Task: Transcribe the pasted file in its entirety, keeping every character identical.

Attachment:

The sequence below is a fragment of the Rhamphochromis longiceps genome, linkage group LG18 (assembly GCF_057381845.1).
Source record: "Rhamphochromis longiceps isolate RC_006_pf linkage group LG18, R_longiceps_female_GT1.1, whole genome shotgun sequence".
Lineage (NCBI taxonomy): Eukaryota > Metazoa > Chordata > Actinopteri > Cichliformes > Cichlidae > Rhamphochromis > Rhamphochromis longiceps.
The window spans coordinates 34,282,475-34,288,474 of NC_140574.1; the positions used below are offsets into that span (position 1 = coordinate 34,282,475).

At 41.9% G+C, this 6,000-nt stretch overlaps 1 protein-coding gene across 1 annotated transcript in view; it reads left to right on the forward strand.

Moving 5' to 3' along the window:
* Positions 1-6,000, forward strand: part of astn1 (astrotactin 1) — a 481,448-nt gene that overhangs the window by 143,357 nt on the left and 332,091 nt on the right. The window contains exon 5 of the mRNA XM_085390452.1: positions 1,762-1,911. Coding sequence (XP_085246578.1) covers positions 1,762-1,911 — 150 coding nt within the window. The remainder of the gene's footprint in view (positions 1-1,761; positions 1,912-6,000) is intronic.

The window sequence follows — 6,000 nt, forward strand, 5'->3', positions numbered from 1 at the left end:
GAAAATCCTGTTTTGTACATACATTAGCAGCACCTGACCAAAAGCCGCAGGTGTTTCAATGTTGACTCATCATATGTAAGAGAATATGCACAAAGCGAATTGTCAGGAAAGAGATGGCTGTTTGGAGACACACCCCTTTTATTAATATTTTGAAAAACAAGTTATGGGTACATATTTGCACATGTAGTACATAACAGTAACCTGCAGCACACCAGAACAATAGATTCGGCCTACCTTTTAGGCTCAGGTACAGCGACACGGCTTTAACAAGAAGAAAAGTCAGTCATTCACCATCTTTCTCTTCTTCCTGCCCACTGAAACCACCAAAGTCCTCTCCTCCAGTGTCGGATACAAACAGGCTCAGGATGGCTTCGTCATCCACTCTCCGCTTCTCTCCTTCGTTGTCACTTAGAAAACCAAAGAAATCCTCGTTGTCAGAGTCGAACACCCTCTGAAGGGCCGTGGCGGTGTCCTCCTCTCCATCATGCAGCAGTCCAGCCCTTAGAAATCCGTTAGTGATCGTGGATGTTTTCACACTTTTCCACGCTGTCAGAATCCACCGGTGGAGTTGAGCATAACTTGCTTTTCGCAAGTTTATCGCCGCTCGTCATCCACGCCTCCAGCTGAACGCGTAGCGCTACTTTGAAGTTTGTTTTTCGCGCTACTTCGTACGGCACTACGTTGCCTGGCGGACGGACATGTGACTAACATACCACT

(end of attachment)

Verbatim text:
The sequence below is a fragment of the Rhamphochromis longiceps genome, linkage group LG18 (assembly GCF_057381845.1).
Source record: "Rhamphochromis longiceps isolate RC_006_pf linkage group LG18, R_longiceps_female_GT1.1, whole genome shotgun sequence".
Lineage (NCBI taxonomy): Eukaryota > Metazoa > Chordata > Actinopteri > Cichliformes > Cichlidae > Rhamphochromis > Rhamphochromis longiceps.
The window spans coordinates 34,282,475-34,288,474 of NC_140574.1; the positions used below are offsets into that span (position 1 = coordinate 34,282,475).

At 41.9% G+C, this 6,000-nt stretch overlaps 1 protein-coding gene across 1 annotated transcript in view; it reads left to right on the forward strand.

Moving 5' to 3' along the window:
* Positions 1-6,000, forward strand: part of astn1 (astrotactin 1) — a 481,448-nt gene that overhangs the window by 143,357 nt on the left and 332,091 nt on the right. The window contains exon 5 of the mRNA XM_085390452.1: positions 1,762-1,911. Coding sequence (XP_085246578.1) covers positions 1,762-1,911 — 150 coding nt within the window. The remainder of the gene's footprint in view (positions 1-1,761; positions 1,912-6,000) is intronic.

The window sequence follows — 6,000 nt, forward strand, 5'->3', positions numbered from 1 at the left end:
GAAAATCCTGTTTTGTACATACATTAGCAGCACCTGACCAAAAGCCGCAGGTGTTTCAATGTTGACTCATCATATGTAAGAGAATATGCACAAAGCGAATTGTCAGGAAAGAGATGGCTGTTTGGAGACACACCCCTTTTATTAATATTTTGAAAAACAAGTTATGGGTACATATTTGCACATGTAGTACATAACAGTAACCTGCAGCACACCAGAACAATAGATTCGGCCTACCTTTTAGGCTCAGGTACAGCGACACGGCTTTAACAAGAAGAAAAGTCAGTCATTCACCATCTTTCTCTTCTTCCTGCCCACTGAAACCACCAAAGTCCTCTCCTCCAGTGTCGGATACAAACAGGCTCAGGATGGCTTCGTCATCCACTCTCCGCTTCTCTCCTTCGTTGTCACTTAGAAAACCAAAGAAATCCTCGTTGTCAGAGTCGAACACCCTCTGAAGGGCCGTGGCGGTGTCCTCCTCTCCATCATGCAGCAGTCCAGCCCTTAGAAATCCGTTAGTGATCGTGGATGTTTTCACACTTTTCCACGCTGTCAGAATCCACCGGTGGAGTTGAGCATAACTTGCTTTTCGCAAGTTTATCGCCGCTCGTCATCCACGCCTCCAGCTGAACGCGTAGCGCTACTTTGAAGTTTGTTTTTCGCGCTACTTCGTACGGCACTACGTTGCCTGGCGGACGGACATGTGACTAACATACCACT